Here’s a twist for the Obama administration as it awaits a U.S. Supreme Court decision on the biggest environmental rule of its first term: A loss shores up the legal basis of the biggest environmental rule of the second term.
The high court is set to decide as soon as Thursday on the 2012 rule by the Environmental Protection Agency that ordered curbs in mercury and other toxic pollutants emitted from coal-fired power plants. As a result of the rule, dozens of old coal plants were shuttered, and utilities have invested billions of dollars to install expensive scrubbers.
The legal irony in this case is that when industry lawyers challenged another major EPA initiative -- a proposal to also mandate cuts in carbon emissions from power plants -- they argued that the Clean Air Act would preclude that regulation if the mercury rule is in effect. If the mercury rule were tossed out, that argument might go with it.
“It unquestionably would help EPA’s carbon rule,” said Brian Potts, an attorney specializing in Clean Air Act cases. “Both sides have something to lose by winning here.”
The legal two-step for the EPA underscores the degree to which President Barack Obama’s environmental legacy, especially in regulating greenhouse gases blamed for climate change, is dependent on favorable decisions from federal courts. The mercury rule was fought all the way to the Supreme Court, even as analysts say utilities such as American Electric Power Co. and Southern Co. won’t reverse decisions to close old coal plants if the EPA loses.
“Units that will have retired will remain retired,” said Christi Tezak, an analyst at ClearView Energy in Washington. If the rule is struck down by the courts, some of the 173 units that applied for an extension from the EPA until next April may continue operating longer, she said.
The likelihood of an EPA loss seems significant since Justice Antonin Scalia will probably write the mercury opinion. Scalia, who criticized the EPA’s approach during oral arguments, is the only justice who hasn’t issued a majority opinion in a case that was argued during the court’s two-week sitting in late March. That’s when the EPA case was argued.
All coal plants -- new or old, scrubbed or not -- face additional constraints from the EPA’s plan to curb carbon emissions. Coal emits the most carbon dioxide for every unit of energy created, so the EPA plan would mandate cuts in the use of coal and increasing reliance on solar, wind and natural gas.
Coal producer Peabody Energy Corp., coal-dependent states such as West Virginia, and business groups such as the U.S. Chamber of Commerce already challenged the EPA’s first-ever plan to curb carbon emissions under section 111(d) of the Clean Air Act. Those groups, represented by Harvard University legal scholar Laurence Tribe, had one main argument: The Clean Air Act prohibits regulation of power plants under 111(d) if they were first regulated under section 112.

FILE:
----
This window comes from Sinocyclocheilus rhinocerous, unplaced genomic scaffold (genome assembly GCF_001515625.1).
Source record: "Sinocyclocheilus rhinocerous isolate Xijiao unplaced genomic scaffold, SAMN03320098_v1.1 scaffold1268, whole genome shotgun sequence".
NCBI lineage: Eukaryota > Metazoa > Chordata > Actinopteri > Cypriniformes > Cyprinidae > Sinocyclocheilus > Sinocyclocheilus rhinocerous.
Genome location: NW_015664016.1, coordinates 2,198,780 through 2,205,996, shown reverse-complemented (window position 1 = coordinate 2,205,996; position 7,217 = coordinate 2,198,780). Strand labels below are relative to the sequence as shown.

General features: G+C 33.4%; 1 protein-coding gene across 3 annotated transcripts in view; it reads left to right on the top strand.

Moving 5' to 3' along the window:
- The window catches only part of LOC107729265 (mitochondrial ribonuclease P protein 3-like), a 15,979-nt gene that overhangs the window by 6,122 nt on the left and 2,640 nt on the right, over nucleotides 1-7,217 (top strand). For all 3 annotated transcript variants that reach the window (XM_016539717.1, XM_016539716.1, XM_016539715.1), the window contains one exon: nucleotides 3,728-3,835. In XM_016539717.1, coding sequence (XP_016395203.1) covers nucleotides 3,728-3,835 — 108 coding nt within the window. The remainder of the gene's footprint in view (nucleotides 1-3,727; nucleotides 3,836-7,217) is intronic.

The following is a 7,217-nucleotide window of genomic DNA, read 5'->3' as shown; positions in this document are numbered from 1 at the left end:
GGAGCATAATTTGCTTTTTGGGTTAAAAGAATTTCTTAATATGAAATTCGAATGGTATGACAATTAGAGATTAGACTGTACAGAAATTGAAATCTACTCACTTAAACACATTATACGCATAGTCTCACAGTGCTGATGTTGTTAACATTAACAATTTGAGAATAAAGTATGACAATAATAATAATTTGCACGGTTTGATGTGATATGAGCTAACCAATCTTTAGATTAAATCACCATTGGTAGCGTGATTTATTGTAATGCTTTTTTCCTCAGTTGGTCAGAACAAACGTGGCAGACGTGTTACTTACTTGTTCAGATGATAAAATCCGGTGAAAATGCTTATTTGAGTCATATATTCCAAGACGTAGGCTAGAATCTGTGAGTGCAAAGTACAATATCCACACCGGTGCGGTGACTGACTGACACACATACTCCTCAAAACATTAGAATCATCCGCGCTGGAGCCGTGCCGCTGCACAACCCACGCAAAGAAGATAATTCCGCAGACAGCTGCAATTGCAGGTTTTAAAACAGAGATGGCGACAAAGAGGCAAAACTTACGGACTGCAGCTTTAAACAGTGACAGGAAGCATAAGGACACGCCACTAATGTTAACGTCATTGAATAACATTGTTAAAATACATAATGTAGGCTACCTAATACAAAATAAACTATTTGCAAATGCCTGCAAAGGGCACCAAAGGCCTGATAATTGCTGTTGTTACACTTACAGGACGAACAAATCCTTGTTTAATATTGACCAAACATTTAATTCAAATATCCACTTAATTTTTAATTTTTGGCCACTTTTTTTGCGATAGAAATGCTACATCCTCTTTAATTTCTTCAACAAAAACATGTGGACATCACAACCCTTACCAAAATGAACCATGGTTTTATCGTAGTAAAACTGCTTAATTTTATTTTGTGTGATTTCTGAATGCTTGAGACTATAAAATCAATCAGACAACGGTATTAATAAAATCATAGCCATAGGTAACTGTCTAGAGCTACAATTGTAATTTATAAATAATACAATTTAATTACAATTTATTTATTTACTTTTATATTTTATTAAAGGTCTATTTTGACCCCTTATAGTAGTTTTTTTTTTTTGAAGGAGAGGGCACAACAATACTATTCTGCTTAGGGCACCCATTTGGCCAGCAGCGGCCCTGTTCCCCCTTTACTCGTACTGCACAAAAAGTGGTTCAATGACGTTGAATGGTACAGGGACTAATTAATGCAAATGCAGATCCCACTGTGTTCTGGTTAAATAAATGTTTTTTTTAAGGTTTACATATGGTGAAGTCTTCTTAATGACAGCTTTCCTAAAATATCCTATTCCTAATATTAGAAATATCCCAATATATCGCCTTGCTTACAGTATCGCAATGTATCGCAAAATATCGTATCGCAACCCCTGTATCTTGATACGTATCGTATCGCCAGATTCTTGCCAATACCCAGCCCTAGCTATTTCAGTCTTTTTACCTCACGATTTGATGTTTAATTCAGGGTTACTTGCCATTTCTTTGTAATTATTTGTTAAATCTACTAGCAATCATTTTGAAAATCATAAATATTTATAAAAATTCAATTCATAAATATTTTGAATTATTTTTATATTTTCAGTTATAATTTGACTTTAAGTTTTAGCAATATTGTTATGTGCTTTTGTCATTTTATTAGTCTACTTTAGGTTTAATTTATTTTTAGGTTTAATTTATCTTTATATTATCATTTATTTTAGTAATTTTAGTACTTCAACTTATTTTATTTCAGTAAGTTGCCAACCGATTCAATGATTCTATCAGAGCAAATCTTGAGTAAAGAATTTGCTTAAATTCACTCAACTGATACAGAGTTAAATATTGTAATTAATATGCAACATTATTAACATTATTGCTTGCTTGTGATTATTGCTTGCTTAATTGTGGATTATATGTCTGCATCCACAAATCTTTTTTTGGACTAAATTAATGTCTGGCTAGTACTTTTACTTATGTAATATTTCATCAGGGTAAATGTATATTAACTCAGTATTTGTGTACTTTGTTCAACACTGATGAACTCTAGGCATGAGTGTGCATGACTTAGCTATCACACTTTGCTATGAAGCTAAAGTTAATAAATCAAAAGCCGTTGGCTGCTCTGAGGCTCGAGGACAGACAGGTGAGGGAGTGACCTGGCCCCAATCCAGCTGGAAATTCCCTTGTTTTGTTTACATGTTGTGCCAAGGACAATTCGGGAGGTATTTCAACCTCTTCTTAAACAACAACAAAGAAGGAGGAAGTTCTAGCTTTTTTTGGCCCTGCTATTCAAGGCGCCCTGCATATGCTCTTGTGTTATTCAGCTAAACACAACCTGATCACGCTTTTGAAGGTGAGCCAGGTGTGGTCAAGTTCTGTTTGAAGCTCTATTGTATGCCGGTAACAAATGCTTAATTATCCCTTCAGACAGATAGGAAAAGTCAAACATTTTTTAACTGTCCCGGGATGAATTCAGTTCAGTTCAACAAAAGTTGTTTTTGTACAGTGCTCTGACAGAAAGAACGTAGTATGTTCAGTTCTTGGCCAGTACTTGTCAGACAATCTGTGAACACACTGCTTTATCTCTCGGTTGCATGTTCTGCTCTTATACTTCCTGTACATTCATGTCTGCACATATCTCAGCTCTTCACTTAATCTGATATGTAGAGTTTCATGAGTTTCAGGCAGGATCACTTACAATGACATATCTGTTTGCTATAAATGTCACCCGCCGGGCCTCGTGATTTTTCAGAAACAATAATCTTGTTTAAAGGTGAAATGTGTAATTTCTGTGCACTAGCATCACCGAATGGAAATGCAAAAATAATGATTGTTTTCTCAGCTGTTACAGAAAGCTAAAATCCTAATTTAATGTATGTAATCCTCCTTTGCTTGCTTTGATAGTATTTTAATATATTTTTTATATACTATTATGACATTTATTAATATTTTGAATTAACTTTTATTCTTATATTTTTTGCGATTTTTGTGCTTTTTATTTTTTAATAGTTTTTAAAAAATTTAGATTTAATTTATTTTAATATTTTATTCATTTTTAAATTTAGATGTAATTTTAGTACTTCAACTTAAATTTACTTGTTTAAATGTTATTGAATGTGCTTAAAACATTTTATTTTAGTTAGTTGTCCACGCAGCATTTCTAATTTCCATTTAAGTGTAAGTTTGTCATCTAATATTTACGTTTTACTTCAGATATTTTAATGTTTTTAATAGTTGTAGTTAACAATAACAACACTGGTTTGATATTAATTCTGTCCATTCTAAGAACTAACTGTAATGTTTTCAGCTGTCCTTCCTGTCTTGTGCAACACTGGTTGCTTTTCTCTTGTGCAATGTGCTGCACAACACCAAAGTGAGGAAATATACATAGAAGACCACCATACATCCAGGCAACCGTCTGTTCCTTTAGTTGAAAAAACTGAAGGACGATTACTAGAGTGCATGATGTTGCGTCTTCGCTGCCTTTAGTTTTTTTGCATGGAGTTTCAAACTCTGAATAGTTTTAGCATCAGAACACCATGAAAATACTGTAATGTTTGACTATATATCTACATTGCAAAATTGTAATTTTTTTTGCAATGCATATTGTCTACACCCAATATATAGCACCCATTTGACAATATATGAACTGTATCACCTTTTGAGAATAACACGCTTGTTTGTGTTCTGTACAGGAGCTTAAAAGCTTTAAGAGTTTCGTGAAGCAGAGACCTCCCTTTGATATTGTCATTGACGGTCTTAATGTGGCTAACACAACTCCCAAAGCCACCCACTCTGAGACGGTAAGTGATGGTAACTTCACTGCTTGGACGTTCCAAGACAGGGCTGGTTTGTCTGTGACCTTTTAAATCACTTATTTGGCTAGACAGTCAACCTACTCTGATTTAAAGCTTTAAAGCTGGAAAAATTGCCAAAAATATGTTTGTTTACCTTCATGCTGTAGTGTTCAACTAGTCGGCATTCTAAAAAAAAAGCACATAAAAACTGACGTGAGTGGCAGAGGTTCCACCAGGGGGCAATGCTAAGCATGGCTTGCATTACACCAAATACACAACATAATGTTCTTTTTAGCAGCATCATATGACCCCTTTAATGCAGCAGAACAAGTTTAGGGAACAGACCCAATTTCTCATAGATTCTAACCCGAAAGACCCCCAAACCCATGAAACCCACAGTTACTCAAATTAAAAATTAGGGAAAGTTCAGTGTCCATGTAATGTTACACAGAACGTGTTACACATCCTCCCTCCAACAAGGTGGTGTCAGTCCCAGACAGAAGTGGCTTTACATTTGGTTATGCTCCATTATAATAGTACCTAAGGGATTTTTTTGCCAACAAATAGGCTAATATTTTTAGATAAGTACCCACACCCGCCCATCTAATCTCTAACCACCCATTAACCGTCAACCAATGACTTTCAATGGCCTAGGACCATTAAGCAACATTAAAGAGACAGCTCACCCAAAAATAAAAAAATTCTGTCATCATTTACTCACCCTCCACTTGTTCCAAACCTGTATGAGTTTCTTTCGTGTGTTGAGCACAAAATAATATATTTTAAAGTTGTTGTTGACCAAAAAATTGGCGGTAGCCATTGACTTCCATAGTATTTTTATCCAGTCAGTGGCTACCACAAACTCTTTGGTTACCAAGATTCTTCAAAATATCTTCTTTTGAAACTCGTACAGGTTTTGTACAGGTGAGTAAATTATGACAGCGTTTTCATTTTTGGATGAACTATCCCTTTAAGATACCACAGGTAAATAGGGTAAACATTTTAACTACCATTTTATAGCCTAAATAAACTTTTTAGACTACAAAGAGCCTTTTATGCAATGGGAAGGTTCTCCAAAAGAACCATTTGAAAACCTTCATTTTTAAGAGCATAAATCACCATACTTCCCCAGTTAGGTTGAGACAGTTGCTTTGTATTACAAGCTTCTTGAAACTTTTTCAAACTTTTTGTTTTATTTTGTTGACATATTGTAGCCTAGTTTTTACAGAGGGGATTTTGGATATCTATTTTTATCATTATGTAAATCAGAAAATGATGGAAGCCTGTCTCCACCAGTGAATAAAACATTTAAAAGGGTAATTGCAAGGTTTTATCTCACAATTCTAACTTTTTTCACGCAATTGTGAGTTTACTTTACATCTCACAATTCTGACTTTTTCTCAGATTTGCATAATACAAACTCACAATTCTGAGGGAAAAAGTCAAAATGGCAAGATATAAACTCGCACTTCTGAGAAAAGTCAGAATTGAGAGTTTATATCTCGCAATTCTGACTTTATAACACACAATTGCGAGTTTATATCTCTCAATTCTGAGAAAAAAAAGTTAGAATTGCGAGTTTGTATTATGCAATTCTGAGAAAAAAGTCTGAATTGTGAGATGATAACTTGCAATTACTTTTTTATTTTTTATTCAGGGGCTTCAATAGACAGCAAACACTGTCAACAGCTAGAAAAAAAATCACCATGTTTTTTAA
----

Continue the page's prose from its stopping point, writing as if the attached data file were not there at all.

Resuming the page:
You guessed it: The mercury rule is under section 112.
“If we are right about this, there is nothing they can do to make this rule lawful,” Tribe told the U.S. Court of Appeals in Washington in April. The 111(d) section was meant as a catch-all for polluting sources not regulated by other sections of the law, and so lawmakers were trying to prevent duplicative rules, critics say.
The Obama administration counters that competing provisions of the act provide ambiguity, and that the agency should be given deference from the courts in how to interpret the law.
The three-judge panel tossed that case as premature because the EPA hadn’t completed the rule yet, but the judges sounded sympathetic to Tribe’s reading of the measure during oral arguments. In getting that case dismissed, government lawyer Amanda Shafer Berman told the panel it should wait on the Supreme Court’s decision.
To be sure, a loss at the Supreme Court could still set a bad precedent for any future case over the EPA carbon rule, and might not result in a clear repeal of the mercury rule.
“The rule in the past has been: Ambiguity favors the agency,” said Jody Freeman, a Harvard law professor who has contended that Tribe’s argument is wrong. “If the court changes its mind, it would signal that it is not in an especially deferential mood, which is not a good sign.”
And if the mercury rule is allowed to stay in effect while EPA performs further analysis, it would allow that same legal challenge to a carbon rule, said William Yeatman, a senior fellow at the Competitive Enterprise Institute, a group critical of Obama’s climate plans. And, the fact the rule was once in effect could be enough to allow the legal challenge, he said.
Still, Richard Revesz, a professor at the New York University School of Law, predicts the EPA will prevail in both instances. And he points out one oddity of the legal arguments: If the mercury rule were tossed and the carbon regulation put in place, there’s nothing to prevent the agency from coming back weeks, months or years later and regulating mercury from power plants.
“Everyone agrees that if EPA were to set the 111(d) rule first, it could then issue the 112 rule,” he said.